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Title | Reliability analysis of base sliding of concrete gravity dams subjected to earthquakes |
Creator |
Horyna, Tomáš |
Date Issued | 1999 |
Description | Concrete gravity dams are typically constructed in blocks separated by vertical contraction joints. The design of straight concrete gravity dams is traditionally performed by assuming each block to be independent, except for gravity dams in valleys with relatively small width to height ratios. Understanding the 2-D behaviour of individual monoliths is thus considered relevant and 2-D models are usually employed in safety evaluations of existing dams. During a strong seismic event, low to medium height concrete gravity dams tend to crack at the base as opposed to tall dams, which attract high stresses and cracking at the level of a slope change on the downstream side of a dam. The state-of-the-practice in the seismic evaluation of concrete gravity dams requires that the failure mode of the dam monolith sliding at its base be considered. This study focused on the post-crack dynamic response of existing concrete gravity dams in order to investigate their safety against sliding considering non-linear effects in the damfoundation interface. Sliding response of a single monolith of a low to medium height concrete gravity dam at the failure state was studied and, therefore, the monolith separated or unbonded from its foundation was considered. The work included experimental, analytical and reliability studies. During the experimental study, a model of an unbonded concrete gravity dam monolith was developed and tested using a shake table. The model, preloaded by a simulated hydrostatic force, was subjected to a selected variety of base excitations. Other effects, such as hydrodynamic and uplift pressures were not considered in the experiments. A strong influence of amplitude and frequency of the base motions on the sliding response of the model was observed during the tests. Simple and more detailed numerical models to simulate the experiments were developed during the analytical study. It was observed that a simple rigid model could simulate acceptably the tests only in a limited range of excitation frequencies. A finite element (FE) model simulated the experiments satisfactorily over a wider range of dominant frequencies of the base accelerations. The numerical models were used to simulate the seismic response of a 45 m high monolith of a concrete gravity dam subjected to three different earthquake excitations for varying reservoir's water level. The agreement between the results using the simple rigid and the FE models was found acceptable. The results of the numerical simulations were used in a reliability analysis to calculate probabilities of failure of the 45 m high monolith. Probability of failure was defined here as an annual chance of exceeding an allowable amount of the monolith's base sliding during an earthquake. The peak ground acceleration (PGA), the characteristics of the time history, and the reservoir's water level were considered as random parameters during this study. Using the FE model, the annual probabilities of failure ranged from 1. 1E-8 for the mean PGA of 0.2g and 20 cm of allowable sliding to 1.3E-3 for the mean PGA of 0.6g and 1 cm of allowable sliding. The probabilities of failure using the simple rigid model were found close to those using the FE model. It was concluded that the computationally less demanding simple rigid model may be adequately used in reliability calculations of low to medium height concrete gravity dam safety against base sliding. |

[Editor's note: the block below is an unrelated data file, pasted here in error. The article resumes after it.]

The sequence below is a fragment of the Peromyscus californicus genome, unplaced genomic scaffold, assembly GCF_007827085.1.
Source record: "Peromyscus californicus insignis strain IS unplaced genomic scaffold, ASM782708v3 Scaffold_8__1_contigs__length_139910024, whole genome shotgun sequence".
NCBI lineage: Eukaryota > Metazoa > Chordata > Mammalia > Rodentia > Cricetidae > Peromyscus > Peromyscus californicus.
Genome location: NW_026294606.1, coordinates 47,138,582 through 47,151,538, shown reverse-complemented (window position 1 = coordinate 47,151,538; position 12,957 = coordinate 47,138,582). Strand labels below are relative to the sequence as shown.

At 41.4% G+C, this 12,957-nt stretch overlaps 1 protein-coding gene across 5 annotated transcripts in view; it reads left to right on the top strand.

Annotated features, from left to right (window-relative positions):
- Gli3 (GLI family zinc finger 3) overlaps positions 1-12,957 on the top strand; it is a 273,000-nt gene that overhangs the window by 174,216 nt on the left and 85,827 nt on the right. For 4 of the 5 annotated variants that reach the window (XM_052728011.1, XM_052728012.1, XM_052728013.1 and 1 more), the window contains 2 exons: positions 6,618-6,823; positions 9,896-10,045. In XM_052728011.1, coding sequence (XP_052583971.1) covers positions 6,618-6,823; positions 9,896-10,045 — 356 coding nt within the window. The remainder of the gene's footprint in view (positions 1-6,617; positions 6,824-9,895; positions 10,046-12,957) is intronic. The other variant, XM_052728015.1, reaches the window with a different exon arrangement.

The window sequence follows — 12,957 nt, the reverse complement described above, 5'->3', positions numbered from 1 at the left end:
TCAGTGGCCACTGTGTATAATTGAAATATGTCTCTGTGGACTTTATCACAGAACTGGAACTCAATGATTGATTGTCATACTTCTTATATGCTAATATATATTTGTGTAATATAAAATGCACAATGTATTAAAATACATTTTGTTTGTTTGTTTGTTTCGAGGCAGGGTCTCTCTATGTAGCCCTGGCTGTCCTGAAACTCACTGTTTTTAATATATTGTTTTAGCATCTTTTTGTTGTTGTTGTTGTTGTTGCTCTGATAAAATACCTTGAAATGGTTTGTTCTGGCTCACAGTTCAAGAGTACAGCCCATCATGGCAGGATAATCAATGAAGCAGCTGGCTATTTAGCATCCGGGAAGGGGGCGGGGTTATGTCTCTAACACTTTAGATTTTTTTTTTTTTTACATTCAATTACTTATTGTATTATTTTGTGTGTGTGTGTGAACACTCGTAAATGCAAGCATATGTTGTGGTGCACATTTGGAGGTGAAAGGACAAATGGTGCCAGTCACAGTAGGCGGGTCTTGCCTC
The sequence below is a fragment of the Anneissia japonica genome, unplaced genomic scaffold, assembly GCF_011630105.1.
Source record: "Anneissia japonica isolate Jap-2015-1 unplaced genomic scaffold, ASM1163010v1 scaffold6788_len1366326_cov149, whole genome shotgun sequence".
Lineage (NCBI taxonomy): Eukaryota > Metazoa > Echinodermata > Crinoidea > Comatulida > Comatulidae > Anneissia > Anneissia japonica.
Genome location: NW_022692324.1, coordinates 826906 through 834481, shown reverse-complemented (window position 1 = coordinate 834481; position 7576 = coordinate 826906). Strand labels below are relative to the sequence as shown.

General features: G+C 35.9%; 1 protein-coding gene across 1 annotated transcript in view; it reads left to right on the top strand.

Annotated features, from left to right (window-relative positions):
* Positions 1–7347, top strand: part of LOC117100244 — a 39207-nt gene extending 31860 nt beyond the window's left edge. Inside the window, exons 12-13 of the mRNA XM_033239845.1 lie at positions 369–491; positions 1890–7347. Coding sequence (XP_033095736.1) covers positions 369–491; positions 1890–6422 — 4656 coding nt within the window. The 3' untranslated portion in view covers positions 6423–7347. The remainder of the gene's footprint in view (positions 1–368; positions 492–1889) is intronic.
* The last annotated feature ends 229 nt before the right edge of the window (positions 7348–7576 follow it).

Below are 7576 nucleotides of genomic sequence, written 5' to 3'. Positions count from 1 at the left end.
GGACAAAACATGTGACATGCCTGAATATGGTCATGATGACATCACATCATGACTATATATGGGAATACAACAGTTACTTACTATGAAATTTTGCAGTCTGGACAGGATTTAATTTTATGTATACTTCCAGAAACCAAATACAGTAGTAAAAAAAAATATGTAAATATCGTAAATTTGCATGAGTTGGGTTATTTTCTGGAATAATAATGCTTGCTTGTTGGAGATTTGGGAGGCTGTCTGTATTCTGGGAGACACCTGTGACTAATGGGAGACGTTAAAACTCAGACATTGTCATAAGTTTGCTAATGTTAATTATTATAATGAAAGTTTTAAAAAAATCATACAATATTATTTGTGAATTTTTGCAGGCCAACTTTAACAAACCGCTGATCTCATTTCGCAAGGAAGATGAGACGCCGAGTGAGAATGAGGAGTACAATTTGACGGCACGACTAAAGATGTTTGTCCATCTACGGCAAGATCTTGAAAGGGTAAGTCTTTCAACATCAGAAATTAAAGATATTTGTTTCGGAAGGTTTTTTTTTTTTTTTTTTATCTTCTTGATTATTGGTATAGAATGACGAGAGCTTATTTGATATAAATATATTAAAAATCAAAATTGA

Extent | 21018793 bytes |
Genre |
Thesis/Dissertation |
Type |
Text |
FileFormat | application/pdf |
Language | eng |
Date Available | 2009-07-02 |
Provider | Vancouver : University of British Columbia Library |
Rights | For non-commercial purposes only, such as research, private study and education. Additional conditions apply, see Terms of Use https://open.library.ubc.ca/terms_of_use. |
IsShownAt | 10.14288/1.0050149 |
URI | http://hdl.handle.net/2429/9991 |
Degree |
Doctor of Philosophy - PhD |
Program |
Civil Engineering |
Affiliation |
Applied Science, Faculty of Civil Engineering, Department of |
Degree Grantor | University of British Columbia |
GraduationDate | 1999-11 |
Campus |
UBCV |
Scholarly Level | Graduate |
AggregatedSourceRepository | DSpace |